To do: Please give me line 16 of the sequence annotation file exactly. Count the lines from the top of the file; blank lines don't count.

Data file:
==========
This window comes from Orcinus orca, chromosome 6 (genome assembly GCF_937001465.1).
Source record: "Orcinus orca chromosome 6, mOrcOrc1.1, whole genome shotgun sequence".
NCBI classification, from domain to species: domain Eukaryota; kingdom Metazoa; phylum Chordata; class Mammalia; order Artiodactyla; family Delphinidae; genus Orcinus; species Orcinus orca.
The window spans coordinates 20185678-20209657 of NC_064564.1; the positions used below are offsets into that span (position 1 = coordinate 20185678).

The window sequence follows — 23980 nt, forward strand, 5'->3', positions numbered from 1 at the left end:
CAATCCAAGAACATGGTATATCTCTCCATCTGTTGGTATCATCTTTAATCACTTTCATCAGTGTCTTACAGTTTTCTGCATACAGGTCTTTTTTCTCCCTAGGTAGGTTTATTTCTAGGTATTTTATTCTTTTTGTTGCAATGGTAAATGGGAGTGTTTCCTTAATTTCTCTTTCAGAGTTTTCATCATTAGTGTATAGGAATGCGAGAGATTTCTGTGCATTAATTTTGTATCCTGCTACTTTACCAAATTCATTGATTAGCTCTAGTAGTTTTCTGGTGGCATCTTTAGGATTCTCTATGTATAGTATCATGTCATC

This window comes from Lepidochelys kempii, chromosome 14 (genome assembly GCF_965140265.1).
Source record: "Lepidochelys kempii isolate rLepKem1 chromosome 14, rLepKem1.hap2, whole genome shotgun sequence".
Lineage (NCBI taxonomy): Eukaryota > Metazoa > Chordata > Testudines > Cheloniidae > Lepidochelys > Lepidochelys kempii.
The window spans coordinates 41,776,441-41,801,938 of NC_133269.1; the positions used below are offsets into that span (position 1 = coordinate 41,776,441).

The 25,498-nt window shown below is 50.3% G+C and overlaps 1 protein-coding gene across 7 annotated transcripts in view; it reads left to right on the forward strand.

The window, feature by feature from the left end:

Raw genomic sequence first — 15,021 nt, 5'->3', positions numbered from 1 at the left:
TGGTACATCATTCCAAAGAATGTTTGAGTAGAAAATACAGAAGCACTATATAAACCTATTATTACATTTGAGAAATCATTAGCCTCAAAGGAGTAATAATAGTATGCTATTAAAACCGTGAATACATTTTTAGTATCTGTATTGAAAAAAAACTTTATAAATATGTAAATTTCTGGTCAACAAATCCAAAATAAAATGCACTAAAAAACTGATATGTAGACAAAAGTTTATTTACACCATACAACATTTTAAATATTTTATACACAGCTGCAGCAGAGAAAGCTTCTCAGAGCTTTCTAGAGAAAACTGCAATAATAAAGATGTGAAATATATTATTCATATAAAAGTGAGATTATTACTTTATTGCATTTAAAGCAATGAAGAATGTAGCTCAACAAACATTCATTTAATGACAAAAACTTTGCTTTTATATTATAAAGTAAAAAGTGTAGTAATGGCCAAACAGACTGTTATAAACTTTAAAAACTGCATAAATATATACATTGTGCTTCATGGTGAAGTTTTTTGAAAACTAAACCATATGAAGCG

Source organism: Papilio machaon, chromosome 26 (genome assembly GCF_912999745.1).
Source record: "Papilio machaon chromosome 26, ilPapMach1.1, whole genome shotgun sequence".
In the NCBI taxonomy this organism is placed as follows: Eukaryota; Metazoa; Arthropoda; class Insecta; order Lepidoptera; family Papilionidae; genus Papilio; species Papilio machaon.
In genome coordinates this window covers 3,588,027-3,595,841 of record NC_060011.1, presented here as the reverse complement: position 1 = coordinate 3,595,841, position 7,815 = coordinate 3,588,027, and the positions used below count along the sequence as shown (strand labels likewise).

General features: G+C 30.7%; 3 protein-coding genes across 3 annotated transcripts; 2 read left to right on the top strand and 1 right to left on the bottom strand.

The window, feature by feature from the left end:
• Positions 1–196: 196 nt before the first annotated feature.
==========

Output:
Source record: "Papilio machaon chromosome 26, ilPapMach1.1, whole genome shotgun sequence".